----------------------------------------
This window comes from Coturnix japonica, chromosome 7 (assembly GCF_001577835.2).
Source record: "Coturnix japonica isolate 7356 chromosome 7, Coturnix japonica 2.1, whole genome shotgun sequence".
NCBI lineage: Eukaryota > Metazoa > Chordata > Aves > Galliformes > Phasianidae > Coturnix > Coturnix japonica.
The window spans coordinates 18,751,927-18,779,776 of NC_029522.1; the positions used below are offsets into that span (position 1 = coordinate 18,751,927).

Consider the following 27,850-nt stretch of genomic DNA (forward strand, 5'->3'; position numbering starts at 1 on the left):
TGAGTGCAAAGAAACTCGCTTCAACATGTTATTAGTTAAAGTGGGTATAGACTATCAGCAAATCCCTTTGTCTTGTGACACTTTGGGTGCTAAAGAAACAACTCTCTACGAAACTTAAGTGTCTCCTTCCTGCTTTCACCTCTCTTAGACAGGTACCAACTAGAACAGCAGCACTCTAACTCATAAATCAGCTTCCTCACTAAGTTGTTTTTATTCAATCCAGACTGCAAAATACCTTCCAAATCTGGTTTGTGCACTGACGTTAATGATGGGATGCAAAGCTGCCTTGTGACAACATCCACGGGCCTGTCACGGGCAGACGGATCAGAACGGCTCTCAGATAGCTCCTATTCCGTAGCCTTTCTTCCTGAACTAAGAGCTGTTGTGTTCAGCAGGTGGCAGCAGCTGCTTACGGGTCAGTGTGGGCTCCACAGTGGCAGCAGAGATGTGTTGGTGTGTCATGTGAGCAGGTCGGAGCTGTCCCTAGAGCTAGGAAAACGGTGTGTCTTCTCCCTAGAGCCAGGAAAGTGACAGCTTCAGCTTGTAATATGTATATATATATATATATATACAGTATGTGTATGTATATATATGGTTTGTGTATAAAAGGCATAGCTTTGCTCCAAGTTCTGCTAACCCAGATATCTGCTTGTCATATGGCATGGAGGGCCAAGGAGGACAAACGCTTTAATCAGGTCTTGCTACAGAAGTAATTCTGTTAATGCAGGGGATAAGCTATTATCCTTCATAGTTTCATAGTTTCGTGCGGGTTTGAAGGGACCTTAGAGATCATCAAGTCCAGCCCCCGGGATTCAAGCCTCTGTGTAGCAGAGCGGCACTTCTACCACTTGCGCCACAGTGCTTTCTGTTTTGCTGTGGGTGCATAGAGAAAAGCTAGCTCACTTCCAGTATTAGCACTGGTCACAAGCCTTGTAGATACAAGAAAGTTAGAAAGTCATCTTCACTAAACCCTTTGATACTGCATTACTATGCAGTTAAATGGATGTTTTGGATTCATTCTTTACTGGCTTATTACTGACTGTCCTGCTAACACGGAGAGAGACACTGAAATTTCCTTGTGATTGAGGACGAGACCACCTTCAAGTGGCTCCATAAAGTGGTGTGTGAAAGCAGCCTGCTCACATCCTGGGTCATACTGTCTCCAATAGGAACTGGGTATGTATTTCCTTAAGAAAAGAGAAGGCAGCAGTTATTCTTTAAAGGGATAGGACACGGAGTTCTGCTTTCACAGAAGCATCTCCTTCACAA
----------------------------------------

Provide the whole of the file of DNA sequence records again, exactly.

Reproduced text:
This window comes from Coturnix japonica, chromosome 7 (assembly GCF_001577835.2).
Source record: "Coturnix japonica isolate 7356 chromosome 7, Coturnix japonica 2.1, whole genome shotgun sequence".
NCBI lineage: Eukaryota > Metazoa > Chordata > Aves > Galliformes > Phasianidae > Coturnix > Coturnix japonica.
The window spans coordinates 18,751,927-18,779,776 of NC_029522.1; the positions used below are offsets into that span (position 1 = coordinate 18,751,927).

Consider the following 27,850-nt stretch of genomic DNA (forward strand, 5'->3'; position numbering starts at 1 on the left):
TGAGTGCAAAGAAACTCGCTTCAACATGTTATTAGTTAAAGTGGGTATAGACTATCAGCAAATCCCTTTGTCTTGTGACACTTTGGGTGCTAAAGAAACAACTCTCTACGAAACTTAAGTGTCTCCTTCCTGCTTTCACCTCTCTTAGACAGGTACCAACTAGAACAGCAGCACTCTAACTCATAAATCAGCTTCCTCACTAAGTTGTTTTTATTCAATCCAGACTGCAAAATACCTTCCAAATCTGGTTTGTGCACTGACGTTAATGATGGGATGCAAAGCTGCCTTGTGACAACATCCACGGGCCTGTCACGGGCAGACGGATCAGAACGGCTCTCAGATAGCTCCTATTCCGTAGCCTTTCTTCCTGAACTAAGAGCTGTTGTGTTCAGCAGGTGGCAGCAGCTGCTTACGGGTCAGTGTGGGCTCCACAGTGGCAGCAGAGATGTGTTGGTGTGTCATGTGAGCAGGTCGGAGCTGTCCCTAGAGCTAGGAAAACGGTGTGTCTTCTCCCTAGAGCCAGGAAAGTGACAGCTTCAGCTTGTAATATGTATATATATATATATATATACAGTATGTGTATGTATATATATGGTTTGTGTATAAAAGGCATAGCTTTGCTCCAAGTTCTGCTAACCCAGATATCTGCTTGTCATATGGCATGGAGGGCCAAGGAGGACAAACGCTTTAATCAGGTCTTGCTACAGAAGTAATTCTGTTAATGCAGGGGATAAGCTATTATCCTTCATAGTTTCATAGTTTCGTGCGGGTTTGAAGGGACCTTAGAGATCATCAAGTCCAGCCCCCGGGATTCAAGCCTCTGTGTAGCAGAGCGGCACTTCTACCACTTGCGCCACAGTGCTTTCTGTTTTGCTGTGGGTGCATAGAGAAAAGCTAGCTCACTTCCAGTATTAGCACTGGTCACAAGCCTTGTAGATACAAGAAAGTTAGAAAGTCATCTTCACTAAACCCTTTGATACTGCATTACTATGCAGTTAAATGGATGTTTTGGATTCATTCTTTACTGGCTTATTACTGACTGTCCTGCTAACACGGAGAGAGACACTGAAATTTCCTTGTGATTGAGGACGAGACCACCTTCAAGTGGCTCCATAAAGTGGTGTGTGAAAGCAGCCTGCTCACATCCTGGGTCATACTGTCTCCAATAGGAACTGGGTATGTATTTCCTTAAGAAAAGAGAAGGCAGCAGTTATTCTTTAAAGGGATAGGACACGGAGTTCTGCTTTCACAGAAGCATCTCCTTCACAA